Art history meets street art in Kilmany-Jo Liversage’s large-scale portraits of women rendered in layers of acrylic paint, spray paint and marker inspired by Renaissance portraiture and the urban graffiti that can be viewed from the windows of her studio in Woodstock, Cape Town.
Past a gold-painted door, up a flight of stairs, you’ll find Kilmany-Jo’s studio with its neon spray cans and paints in every colour imaginable. It’s here where she works along to music, painting or spraying her large canvases with the freedom to leave behind incidental rainbow frames on the walls once the works have been taken down to be sold, shown or stored.
Kilmany-Jo is one of the artists whose work will be sold as an NFT (non-fungible token) in Invictus NFT Lab’s Out of Africa collection. Her layers of paint aren’t what you’d first consider when thinking of an NFT but projects like the Invictus NFT Lab are going beyond the realm of digital art. The NFT acts as a transferable certificate of ownership that allows the owner to have the physical artwork delivered to them if they wish.
We’ll be visiting a few of the Out of Africa collection artists in their studios to see their art-making firsthand and find out how their studios inform their practice.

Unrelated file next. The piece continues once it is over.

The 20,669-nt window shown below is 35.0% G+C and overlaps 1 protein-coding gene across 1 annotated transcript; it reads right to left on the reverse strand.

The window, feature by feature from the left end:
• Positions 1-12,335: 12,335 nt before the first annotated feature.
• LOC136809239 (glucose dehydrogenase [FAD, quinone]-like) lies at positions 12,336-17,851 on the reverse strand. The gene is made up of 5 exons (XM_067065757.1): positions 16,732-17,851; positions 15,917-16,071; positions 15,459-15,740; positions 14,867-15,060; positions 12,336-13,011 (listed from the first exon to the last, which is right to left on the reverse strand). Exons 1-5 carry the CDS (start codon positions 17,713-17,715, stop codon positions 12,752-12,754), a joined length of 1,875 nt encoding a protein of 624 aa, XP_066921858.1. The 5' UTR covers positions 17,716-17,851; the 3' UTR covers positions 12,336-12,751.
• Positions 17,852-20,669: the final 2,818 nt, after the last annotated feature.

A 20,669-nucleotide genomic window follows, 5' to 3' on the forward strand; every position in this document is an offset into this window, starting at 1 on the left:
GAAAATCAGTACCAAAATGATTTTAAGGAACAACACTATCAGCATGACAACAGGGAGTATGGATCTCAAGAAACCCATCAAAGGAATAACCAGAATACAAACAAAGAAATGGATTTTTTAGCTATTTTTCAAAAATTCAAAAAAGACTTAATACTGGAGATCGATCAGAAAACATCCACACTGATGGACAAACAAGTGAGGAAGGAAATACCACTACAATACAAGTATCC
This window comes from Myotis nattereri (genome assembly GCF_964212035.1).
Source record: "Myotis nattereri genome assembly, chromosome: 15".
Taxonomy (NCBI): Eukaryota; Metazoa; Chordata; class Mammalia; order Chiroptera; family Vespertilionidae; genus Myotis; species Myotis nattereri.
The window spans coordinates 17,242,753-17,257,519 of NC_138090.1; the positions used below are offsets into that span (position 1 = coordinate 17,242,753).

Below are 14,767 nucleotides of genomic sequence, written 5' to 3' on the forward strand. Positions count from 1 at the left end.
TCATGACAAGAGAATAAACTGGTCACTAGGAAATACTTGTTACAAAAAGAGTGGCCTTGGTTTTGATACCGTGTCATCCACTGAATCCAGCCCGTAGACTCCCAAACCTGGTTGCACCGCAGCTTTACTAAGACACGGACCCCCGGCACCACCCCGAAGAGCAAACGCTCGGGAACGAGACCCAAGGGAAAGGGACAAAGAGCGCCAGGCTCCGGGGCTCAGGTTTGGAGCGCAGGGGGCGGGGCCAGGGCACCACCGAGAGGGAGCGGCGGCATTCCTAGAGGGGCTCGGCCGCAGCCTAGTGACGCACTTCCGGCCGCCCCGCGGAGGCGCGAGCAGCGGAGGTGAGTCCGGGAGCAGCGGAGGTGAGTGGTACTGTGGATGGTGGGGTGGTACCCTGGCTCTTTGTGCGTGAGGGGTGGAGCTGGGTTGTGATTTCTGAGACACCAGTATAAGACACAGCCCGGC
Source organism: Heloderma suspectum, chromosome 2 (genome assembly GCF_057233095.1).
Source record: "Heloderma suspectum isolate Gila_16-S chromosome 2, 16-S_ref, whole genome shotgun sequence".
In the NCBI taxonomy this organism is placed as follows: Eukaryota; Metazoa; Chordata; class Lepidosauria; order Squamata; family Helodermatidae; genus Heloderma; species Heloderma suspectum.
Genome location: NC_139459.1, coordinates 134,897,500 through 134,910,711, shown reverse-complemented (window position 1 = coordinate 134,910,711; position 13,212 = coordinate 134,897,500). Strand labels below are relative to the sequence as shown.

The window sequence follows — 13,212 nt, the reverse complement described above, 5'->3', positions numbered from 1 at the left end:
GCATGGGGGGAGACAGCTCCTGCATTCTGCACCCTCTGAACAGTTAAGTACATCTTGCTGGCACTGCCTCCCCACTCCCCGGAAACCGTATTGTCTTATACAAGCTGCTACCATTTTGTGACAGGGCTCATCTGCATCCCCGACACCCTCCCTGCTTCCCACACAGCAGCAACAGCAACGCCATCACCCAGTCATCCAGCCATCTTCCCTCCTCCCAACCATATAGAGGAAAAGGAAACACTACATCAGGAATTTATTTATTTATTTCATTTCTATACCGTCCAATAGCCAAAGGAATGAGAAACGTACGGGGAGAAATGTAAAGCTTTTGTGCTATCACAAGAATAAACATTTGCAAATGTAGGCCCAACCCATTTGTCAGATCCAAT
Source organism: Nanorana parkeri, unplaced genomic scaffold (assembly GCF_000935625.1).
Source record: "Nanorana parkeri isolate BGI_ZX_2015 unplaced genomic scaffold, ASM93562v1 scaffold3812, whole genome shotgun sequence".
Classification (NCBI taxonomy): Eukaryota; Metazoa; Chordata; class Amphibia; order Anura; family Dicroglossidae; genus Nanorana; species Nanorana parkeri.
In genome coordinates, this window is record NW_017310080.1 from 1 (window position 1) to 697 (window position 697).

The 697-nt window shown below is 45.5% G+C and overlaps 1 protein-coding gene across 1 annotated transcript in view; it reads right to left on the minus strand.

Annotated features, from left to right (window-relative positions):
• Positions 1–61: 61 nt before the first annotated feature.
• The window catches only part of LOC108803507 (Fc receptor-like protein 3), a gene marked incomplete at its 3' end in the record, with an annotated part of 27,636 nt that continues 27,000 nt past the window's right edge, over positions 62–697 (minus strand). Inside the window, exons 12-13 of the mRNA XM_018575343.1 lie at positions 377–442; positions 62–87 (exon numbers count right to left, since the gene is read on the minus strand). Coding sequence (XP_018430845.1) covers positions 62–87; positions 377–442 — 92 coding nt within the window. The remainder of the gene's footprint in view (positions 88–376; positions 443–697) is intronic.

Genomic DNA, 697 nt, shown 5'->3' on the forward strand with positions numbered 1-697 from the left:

Can you describe the energy of the space you work in?
My studio space is situated right in the heart of an artist community in Woodstock, Cape Town. Not only do I draw inspiration from the urban energy around me but also have colleagues and friends in close proximity from my studio.
What does the space and its location mean to you?
Being surrounded by studios with working artists certainly allows one to be involved in projects other than my personal work. Feeling the energy of the city definitely influences my process which shows my interest in street art and graffiti.
How do you get into a flow to start working on a blank canvas?
I put some good music on my earphones, grab a spray can and fill the canvas with layers of tag marks and colour, then I paint the subject matter over these layers.
How do you choose colour and colour combinations?
Through social media and magazines or screen grabs of any colour options which work together.
Who are the women in your portraits?
Most of my subject matter is sourced from social media, self portraits or requests I make to take photographs of women I want to paint.
How do you title your paintings?
I title my work usually with a 4-5 syllable name similar to tag names associated with street writing. Every title is dated for example ORDA121, would have been created in January 2021.
Further Reading In Articles
African Artist Directory